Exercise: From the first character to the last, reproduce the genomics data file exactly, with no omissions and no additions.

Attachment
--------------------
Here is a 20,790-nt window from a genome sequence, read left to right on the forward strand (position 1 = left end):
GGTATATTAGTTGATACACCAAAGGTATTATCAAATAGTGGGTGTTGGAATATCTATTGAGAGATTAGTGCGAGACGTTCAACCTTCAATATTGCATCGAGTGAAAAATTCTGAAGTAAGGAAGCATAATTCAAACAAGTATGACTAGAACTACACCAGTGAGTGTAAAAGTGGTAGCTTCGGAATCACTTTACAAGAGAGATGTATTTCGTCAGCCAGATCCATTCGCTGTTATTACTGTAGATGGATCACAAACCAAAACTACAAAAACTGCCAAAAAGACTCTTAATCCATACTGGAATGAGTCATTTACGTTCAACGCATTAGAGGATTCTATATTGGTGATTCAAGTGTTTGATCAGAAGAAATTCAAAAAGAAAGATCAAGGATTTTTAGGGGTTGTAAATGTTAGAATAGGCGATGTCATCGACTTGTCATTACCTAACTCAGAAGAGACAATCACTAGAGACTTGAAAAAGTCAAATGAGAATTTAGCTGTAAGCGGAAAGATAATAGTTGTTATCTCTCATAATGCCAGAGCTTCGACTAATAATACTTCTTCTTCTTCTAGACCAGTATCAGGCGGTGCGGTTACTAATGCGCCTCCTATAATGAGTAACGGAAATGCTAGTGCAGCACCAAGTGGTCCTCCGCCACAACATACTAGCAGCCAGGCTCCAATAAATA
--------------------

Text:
Here is a 20,790-nt window from a genome sequence, read left to right on the forward strand (position 1 = left end):
GGTATATTAGTTGATACACCAAAGGTATTATCAAATAGTGGGTGTTGGAATATCTATTGAGAGATTAGTGCGAGACGTTCAACCTTCAATATTGCATCGAGTGAAAAATTCTGAAGTAAGGAAGCATAATTCAAACAAGTATGACTAGAACTACACCAGTGAGTGTAAAAGTGGTAGCTTCGGAATCACTTTACAAGAGAGATGTATTTCGTCAGCCAGATCCATTCGCTGTTATTACTGTAGATGGATCACAAACCAAAACTACAAAAACTGCCAAAAAGACTCTTAATCCATACTGGAATGAGTCATTTACGTTCAACGCATTAGAGGATTCTATATTGGTGATTCAAGTGTTTGATCAGAAGAAATTCAAAAAGAAAGATCAAGGATTTTTAGGGGTTGTAAATGTTAGAATAGGCGATGTCATCGACTTGTCATTACCTAACTCAGAAGAGACAATCACTAGAGACTTGAAAAAGTCAAATGAGAATTTAGCTGTAAGCGGAAAGATAATAGTTGTTATCTCTCATAATGCCAGAGCTTCGACTAATAATACTTCTTCTTCTTCTAGACCAGTATCAGGCGGTGCGGTTACTAATGCGCCTCCTATAATGAGTAACGGAAATGCTAGTGCAGCACCAAGTGGTCCTCCGCCACAACATACTAGCAGCCAGGCTCCAATAAATA